Multinational corporations -- MNCs -- are also known sometimes as transnational corporations, or TNCs. These enterprises are legal corporations that operate across borders in at least two countries. These corporations exist throughout the world in countries such as the United States, Canada, France, Egypt, India, China and Japan.
The first multinational corporation was established in 1602 as the Dutch East India Company. This chartered company was established by the Netherlands, who granted the body the right to establish colonial projects in Asia. The powers of the company were far reaching, since the Dutch had no real presence in Asia at the time. The company was responsible for law and order, coining money, governing parts of the territory, negotiating treaties, and even making war and peace.
As of the publication date, multinational corporations have a significant global presence, with 52 MNCs ranking in the top 100 largest economies in the world. These international giants have sales that range between $51 billion and $247 billion annually. The trade presence of these corporations is also massive: over 70 percent of international trade is done by the top 500 MNCs. So, while the largest MNCs are concentrated in terms of ownership and workforce -- they make up under one percent of the global work force -- they direct a significant amount of global finance.
Governments throughout the world routinely support MNCs in a number of ways, including through financial incentives such as low tax rates and financial transfers. In the United States, 95 percent of MNCs paid less than five percent in incomes taxes -- and between 1996 and 2000, 60 percent paid no federal taxes at all. Food corporations and farmers are a regularly subsidized group, and in 2005, $283 billion was transferred to agricultural corporations -- most to MNCs -- by the world's most developed nations.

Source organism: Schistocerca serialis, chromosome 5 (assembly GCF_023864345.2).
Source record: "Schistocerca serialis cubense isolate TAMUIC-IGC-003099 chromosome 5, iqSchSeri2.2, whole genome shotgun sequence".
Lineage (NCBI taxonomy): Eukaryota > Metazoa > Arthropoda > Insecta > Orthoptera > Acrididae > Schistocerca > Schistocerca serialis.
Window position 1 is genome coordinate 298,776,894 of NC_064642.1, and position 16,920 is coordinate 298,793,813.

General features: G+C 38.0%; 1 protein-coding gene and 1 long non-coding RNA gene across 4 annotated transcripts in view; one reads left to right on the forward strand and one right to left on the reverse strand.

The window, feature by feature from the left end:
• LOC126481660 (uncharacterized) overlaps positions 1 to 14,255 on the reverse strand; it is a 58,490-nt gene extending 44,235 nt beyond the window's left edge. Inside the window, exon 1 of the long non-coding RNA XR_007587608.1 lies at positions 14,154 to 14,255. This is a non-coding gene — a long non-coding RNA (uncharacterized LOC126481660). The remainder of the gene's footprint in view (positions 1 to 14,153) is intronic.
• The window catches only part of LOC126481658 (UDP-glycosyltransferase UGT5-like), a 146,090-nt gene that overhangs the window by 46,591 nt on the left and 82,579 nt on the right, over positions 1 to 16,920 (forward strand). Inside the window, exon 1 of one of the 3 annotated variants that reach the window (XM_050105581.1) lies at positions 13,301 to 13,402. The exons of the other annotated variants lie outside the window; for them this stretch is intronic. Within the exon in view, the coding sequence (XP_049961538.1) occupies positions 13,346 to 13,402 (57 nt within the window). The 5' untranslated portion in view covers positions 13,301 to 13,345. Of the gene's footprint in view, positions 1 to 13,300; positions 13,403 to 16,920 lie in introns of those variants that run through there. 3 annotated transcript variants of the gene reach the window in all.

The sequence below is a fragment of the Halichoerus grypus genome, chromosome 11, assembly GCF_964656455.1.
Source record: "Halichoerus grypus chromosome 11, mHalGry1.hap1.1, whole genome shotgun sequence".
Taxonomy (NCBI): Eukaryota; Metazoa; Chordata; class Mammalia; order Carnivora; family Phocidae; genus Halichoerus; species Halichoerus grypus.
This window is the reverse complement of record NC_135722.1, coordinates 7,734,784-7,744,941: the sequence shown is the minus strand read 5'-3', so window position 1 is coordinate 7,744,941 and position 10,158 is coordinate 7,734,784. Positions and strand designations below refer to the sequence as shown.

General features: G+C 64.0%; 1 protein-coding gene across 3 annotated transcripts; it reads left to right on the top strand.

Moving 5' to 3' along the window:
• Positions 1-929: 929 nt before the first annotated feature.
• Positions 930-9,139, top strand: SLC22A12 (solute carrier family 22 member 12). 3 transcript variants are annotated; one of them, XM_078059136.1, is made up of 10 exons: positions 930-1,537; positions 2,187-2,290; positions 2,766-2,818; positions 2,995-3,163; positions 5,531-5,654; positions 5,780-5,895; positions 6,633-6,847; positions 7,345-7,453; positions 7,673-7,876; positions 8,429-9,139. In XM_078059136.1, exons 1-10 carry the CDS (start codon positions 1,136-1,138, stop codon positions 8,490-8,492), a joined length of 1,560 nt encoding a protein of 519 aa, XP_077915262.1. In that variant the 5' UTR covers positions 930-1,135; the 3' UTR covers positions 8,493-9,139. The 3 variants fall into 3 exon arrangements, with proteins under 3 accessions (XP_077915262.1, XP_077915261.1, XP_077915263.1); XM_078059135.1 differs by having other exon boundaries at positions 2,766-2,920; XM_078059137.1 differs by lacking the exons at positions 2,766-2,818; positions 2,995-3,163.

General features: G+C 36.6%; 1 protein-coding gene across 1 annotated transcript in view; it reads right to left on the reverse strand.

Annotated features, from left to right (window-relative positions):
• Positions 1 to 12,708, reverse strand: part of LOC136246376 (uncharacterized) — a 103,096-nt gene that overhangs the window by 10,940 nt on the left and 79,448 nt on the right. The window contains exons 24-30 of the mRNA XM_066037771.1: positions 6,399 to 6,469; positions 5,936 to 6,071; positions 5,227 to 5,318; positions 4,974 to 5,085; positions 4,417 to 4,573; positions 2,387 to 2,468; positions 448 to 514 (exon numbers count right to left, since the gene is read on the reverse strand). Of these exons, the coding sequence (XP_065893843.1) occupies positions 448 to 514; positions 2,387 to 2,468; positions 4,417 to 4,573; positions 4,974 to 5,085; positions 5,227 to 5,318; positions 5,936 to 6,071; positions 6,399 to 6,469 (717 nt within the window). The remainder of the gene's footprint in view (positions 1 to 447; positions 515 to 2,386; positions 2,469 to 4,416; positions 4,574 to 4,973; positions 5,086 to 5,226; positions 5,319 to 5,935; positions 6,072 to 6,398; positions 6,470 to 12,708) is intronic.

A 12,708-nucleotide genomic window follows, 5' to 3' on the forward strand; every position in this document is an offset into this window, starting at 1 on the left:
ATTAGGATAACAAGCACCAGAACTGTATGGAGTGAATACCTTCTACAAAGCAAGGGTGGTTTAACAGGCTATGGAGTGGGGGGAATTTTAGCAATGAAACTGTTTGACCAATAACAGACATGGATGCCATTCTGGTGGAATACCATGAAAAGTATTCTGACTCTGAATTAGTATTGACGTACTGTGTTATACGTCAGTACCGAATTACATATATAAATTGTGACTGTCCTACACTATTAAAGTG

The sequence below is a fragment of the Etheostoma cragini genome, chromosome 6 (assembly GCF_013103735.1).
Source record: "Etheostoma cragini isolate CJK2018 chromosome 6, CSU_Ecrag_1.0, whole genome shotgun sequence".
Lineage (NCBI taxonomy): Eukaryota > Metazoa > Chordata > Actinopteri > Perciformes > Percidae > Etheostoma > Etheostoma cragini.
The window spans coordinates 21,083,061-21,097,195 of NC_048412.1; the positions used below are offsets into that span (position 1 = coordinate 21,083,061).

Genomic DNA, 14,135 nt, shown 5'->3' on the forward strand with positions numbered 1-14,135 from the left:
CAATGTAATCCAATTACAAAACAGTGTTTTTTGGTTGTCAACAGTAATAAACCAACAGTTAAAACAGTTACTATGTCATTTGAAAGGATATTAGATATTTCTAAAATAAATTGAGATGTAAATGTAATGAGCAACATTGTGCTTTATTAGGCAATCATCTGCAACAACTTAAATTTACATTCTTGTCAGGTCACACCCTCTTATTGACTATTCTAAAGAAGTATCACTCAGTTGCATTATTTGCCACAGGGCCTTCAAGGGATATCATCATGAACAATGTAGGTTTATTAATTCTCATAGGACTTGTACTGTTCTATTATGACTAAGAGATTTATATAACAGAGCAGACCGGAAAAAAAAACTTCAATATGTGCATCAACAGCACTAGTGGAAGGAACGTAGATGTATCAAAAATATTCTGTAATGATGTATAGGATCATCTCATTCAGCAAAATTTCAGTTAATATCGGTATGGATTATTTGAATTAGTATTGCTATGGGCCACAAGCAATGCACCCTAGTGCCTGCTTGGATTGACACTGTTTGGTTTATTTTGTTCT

Multinational corporations play a role in international development, including improving the welfare of individuals in lesser developed nations. Between 1980 and 1998, child labor rates throughout the world fell by seven percent, from 20 to 13. Locations with poor multinational corporate coverage saw higher child labor rates than those with MNC coverage. Multinational corporations argue that their presence increases local wealth and helps to free children from the burden of premature labor.